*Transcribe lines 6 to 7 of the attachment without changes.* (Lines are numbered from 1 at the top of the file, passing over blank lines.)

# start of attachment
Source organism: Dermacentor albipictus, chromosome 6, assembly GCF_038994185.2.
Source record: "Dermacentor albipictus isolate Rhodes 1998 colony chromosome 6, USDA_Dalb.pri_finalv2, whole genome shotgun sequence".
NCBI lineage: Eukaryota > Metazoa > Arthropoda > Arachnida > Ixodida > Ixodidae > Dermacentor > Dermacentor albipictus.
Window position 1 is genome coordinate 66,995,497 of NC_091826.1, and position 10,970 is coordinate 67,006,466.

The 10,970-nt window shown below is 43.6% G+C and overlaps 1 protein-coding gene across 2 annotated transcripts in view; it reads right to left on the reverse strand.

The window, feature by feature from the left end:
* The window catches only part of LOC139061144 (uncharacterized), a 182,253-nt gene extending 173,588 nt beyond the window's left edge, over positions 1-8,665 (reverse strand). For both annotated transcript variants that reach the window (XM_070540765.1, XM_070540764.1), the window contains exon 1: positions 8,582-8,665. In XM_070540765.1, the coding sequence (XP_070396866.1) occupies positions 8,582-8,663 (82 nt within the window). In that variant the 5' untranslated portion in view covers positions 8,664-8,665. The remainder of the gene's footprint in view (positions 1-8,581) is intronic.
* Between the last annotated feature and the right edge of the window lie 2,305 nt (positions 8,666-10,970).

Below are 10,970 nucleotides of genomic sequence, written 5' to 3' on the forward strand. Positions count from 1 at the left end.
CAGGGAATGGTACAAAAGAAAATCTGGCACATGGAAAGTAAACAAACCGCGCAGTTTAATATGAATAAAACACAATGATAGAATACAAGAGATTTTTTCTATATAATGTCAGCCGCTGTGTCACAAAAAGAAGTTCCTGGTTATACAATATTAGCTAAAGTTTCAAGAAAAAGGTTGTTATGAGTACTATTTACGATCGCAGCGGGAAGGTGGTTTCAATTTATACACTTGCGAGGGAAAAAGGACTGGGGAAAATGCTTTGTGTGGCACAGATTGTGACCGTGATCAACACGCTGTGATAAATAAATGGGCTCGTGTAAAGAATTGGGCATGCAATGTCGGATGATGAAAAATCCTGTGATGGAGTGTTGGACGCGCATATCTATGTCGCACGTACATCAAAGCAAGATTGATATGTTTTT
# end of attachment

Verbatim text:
The window, feature by feature from the left end:
* The window catches only part of LOC139061144 (uncharacterized), a 182,253-nt gene extending 173,588 nt beyond the window's left edge, over positions 1-8,665 (reverse strand). For both annotated transcript variants that reach the window (XM_070540765.1, XM_070540764.1), the window contains exon 1: positions 8,582-8,665. In XM_070540765.1, the coding sequence (XP_070396866.1) occupies positions 8,582-8,663 (82 nt within the window). In that variant the 5' untranslated portion in view covers positions 8,664-8,665. The remainder of the gene's footprint in view (positions 1-8,581) is intronic.